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Why Scottish Tory leader Douglas Ross will remain a headache for Boris Johnson

The Prime Minister needs to change his character if he is to reverse his dramatic unpopularity in Scotland, warns Ross. 

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What do you do with a problem like Boris? For Douglas Ross, leader of the Scottish Conservatives, this is a live and pressing question. He is preparing for next May’s Holyrood election in the grim awareness that his boss, the Prime Minister, enjoys poll ratings north of the border somewhere between those of an estate agent and a serial killer.

Ross’s main opponent Nicola Sturgeon has a giddying lead over Johnson in the popularity stakes – her approval rating in Scotland stands at plus 50 to the PM’s minus 50, according to YouGov. It makes for a hard sell for Ross, who took over as leader only in August and who also needs to establish a profile of his own among the electorate, despite currently being without a seat in the Scottish parliament.

What he has done successfully is quickly establish a reputation for plain speaking. Interviewing him for my think tank Reform Scotland this week, I pointed out that his early months have largely comprised a litany of public disagreements with his London colleagues. Indeed, I had prepared a little list: he supported Marcus Rashford’s free school meals campaign and the extension of furlough payments to Scotland, criticised English Tories over their lax approach to saving the Union, and scrapped the party’s opposition to university tuition fees. Earlier, he had also resigned from Johnson’s government over Dominic Cummings’s busting of lockdown rules. I could go on…  “You’re keeping a list. I don’t think you’re the only one keeping that list based on the comments and feedback I’ve had,” he said. “As we come up to Christmas I’m not sure I’m on everyone’s nice list and I might even be on some people’s naughty list.” No card from Boris and Carrie, then.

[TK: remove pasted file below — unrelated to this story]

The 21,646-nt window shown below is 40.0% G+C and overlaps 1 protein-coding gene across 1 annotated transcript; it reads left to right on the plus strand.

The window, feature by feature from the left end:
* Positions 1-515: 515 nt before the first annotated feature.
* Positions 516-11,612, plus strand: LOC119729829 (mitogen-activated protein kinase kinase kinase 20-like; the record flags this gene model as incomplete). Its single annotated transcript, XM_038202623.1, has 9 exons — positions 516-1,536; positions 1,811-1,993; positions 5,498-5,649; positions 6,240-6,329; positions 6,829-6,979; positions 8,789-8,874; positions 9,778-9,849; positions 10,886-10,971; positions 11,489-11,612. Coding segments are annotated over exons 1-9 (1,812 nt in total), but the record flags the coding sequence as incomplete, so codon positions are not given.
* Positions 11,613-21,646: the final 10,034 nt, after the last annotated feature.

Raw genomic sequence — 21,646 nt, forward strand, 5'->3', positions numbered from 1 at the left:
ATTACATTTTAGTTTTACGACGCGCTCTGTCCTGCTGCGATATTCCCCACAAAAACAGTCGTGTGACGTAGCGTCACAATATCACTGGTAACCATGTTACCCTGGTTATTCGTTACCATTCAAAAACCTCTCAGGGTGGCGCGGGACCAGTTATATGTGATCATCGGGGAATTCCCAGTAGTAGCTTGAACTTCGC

[See also: Scotland has never been closer to independence - and Boris Johnson is to blame